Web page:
On a recent trip to Italy, we were lucky enough to get the chance to visit one of the world’s most iconic landmarks and one of history’s most interesting structures. It’s hard to get your head around the fact that Rome’s Colosseum lay in ruin for a long period of time in the Middle Ages, during which the marble features inside were looted and melted down to make cement, but there’s no doubting its importance today.
It also came as a surprise to us that the name ‘Colosseum’ is a relatively recently moniker given to the building. During Roman times, it was actually known as the Flavian Amphitheatre and owned by the very wealthy Flavian family. When the name was finally changed, it wasn’t for the reason you might expect, either. Many believe the term ‘Colosseum’ refers to the structure’s size, but it’s actually related to the fact that a large statue known as a colossus was located outside of the arena.
So, if you are planning a visit, here are a few dos and don’ts to keep in mind.
Don’t Visit On The First Sunday Of The Month
Whilst it may be tempting to coincide your visit to the Colosseum with the first Sunday of the month, when many of the city’s biggest attractions wave their entry fees, we would not recommend doing this. You will certainly not be the only person with this idea and queues will increase as tourists rush to see everything for free. If you don’t mind waiting in line and you’re on a tight budget then this may be your best chance, but otherwise, it’s a good idea to save your visit for the day after.
Do Book Online
Even on days when entry isn’t free, queues can often snake around the walkway outside the Colosseum and result in a long wait to get in. The best way to avoid the wait is to book online in advance and join the much shorter reservations line. You will pay a small fee for this privilege but this easily outweighs the time you will waste queuing to get in if you choose to pay on the day. When booking from the UK, the website Coop Culture offers tickets as part of an official partnership with the Colosseum. We found the website very easy to use and saw many other tourists with vouchers purchased from here.
Do Arrive Early In The Day
Whether you choose to pay on the day or book in advance, it is best to plan your visit for the morning. When we arrived at 9 am, the queues were quite short, but by the time we left at 11 am, they had really started to build up. Even the online ticket line was much longer by this time. The Colosseum is very easy to get to (it greets you magnificently as you exit the metro station), so even if you plan to go early, it won’t involve getting up at the crack of dawn.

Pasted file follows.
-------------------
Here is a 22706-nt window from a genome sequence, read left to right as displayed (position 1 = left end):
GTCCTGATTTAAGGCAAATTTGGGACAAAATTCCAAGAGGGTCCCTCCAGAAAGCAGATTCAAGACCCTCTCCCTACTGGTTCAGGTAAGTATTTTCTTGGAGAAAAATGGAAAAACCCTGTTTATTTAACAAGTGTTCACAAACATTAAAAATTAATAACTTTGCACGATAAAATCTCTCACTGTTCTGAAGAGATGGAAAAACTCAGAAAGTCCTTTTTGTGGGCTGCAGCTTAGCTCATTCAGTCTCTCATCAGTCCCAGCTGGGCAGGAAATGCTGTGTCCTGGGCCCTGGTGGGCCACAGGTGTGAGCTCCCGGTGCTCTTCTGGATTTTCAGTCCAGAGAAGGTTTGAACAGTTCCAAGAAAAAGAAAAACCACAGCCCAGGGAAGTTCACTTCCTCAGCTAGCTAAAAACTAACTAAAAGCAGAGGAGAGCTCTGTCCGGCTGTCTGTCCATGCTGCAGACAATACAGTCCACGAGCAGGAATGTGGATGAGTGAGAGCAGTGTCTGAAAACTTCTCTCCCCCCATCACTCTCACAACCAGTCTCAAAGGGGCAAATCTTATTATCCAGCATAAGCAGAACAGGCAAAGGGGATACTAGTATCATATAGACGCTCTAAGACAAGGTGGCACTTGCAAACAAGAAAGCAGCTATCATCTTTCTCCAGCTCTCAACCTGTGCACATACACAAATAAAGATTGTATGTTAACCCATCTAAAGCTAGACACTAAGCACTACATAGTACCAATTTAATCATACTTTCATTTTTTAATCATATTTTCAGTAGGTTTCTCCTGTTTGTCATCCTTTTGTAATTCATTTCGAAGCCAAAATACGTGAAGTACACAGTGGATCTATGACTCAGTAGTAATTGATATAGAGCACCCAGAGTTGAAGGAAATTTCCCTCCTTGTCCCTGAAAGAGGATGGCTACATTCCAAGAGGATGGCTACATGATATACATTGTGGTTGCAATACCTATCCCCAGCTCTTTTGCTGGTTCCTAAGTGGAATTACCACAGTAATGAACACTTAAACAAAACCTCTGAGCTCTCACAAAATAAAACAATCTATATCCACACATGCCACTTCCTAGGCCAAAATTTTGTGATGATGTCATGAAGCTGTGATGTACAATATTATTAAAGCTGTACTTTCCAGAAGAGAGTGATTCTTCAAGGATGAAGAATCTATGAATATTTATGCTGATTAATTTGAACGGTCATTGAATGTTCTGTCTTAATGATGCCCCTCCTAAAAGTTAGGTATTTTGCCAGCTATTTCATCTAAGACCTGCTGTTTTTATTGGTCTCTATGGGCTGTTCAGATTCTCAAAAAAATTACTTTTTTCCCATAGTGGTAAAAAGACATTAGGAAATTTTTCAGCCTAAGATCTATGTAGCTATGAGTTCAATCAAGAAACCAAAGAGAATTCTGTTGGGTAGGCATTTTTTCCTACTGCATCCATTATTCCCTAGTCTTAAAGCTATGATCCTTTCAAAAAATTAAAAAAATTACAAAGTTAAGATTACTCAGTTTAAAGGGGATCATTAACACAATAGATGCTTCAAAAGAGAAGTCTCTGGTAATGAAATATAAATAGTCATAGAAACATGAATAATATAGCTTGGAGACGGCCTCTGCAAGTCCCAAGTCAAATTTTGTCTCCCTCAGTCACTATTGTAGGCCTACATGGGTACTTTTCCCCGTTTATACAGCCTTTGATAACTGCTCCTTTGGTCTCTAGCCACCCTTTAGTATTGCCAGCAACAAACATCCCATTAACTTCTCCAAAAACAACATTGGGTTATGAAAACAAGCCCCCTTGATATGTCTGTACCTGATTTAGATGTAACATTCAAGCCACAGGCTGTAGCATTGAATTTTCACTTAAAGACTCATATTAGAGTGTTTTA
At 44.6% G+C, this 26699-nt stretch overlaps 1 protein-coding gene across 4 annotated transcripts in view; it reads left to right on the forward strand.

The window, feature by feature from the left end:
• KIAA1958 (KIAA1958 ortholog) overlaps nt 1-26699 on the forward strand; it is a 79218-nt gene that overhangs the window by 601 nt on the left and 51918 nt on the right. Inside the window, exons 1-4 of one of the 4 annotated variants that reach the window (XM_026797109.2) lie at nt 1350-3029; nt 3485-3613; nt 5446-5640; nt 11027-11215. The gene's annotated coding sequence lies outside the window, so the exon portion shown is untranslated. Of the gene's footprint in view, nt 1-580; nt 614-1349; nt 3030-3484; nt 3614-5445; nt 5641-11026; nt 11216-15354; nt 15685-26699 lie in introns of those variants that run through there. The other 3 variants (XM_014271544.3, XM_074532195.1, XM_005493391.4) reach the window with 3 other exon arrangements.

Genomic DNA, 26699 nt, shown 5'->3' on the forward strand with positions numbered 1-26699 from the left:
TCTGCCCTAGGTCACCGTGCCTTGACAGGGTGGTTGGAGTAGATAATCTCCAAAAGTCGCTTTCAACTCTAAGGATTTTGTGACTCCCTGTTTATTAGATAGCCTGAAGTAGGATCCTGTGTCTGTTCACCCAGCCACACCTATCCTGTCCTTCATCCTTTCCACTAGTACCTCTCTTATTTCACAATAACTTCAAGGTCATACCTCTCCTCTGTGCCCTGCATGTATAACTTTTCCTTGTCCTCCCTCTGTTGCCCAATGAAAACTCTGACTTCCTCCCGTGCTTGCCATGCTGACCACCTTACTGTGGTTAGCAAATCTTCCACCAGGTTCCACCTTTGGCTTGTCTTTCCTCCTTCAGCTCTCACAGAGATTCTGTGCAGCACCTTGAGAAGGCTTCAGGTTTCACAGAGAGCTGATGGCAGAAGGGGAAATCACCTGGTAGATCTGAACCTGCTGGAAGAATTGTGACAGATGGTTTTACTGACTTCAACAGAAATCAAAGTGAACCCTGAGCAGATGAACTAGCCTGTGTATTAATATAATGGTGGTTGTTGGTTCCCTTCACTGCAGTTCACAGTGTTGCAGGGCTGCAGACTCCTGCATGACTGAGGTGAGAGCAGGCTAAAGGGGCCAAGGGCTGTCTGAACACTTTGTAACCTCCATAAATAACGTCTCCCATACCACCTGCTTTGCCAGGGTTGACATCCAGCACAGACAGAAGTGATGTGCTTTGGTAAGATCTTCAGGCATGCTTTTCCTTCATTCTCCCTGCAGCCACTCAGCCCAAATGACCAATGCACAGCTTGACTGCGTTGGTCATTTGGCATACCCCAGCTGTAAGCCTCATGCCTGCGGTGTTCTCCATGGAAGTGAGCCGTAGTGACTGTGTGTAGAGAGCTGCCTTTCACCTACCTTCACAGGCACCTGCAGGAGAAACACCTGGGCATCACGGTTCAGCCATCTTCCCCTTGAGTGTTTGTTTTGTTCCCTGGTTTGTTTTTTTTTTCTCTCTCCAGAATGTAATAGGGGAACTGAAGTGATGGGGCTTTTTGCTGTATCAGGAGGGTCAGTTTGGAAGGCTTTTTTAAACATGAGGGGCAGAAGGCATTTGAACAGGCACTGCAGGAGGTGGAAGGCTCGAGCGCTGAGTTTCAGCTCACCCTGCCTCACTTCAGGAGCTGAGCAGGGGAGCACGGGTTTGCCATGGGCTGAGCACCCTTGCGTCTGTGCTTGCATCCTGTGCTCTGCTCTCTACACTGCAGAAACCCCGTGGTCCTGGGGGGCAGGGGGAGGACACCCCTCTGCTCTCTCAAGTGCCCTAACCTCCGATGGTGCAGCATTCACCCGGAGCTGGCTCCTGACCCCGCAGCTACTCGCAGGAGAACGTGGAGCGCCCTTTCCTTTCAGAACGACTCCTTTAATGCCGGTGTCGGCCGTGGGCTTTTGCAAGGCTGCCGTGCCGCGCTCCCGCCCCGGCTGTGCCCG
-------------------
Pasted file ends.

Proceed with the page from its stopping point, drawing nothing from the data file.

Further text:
Do Book An Organised Tour
Obviously, seeing the Colosseum is an amazing experience however you decide to do it, but it is one of those places where an organised tour will definitely enhance your visit. There are many different options available, in various different languages, including those that give you access to the underground level and the balcony on the highest tier. During our private tour, we learned about the pulley system below the ground that caused animals and gladiators to pop up onto the arena floor and also that the Romans flooded the Colosseum and staged mock naval battles as well as the famous fights – two things we would have never known were it not for our knowledgeable guide, an archaeologist no less.
Don’t Forget To Visit The Roman Forum And Palatine Hill
Any ticket for the Colosseum also includes entry to the nearby Roman Forum and Palatine Hill, two of the other major tourist sites in the city. Because of their proximity, it is easy to explore these on the same day, but the ticket actually gives you two days to see all three attractions. Once you have your ticket for the Colosseum, you can then skip the line at the other two. Inside, you will see some of the most impressive ruins Rome has to offer, including baths, houses, sporting arenas, ornamental gardens, temples and the dramatic basilica.
Do Come Back At Night
During the spring and summer months, the Colosseum closes at 7 pm, but that doesn’t mean you shouldn’t head to this part of the city at night. Like many of Rome’s major monuments, the amphitheatre is lit up beautifully after dark and offers a very different photo opportunity to during the day. You also have the added benefit of not having to fight off the crowds to get the best shots.
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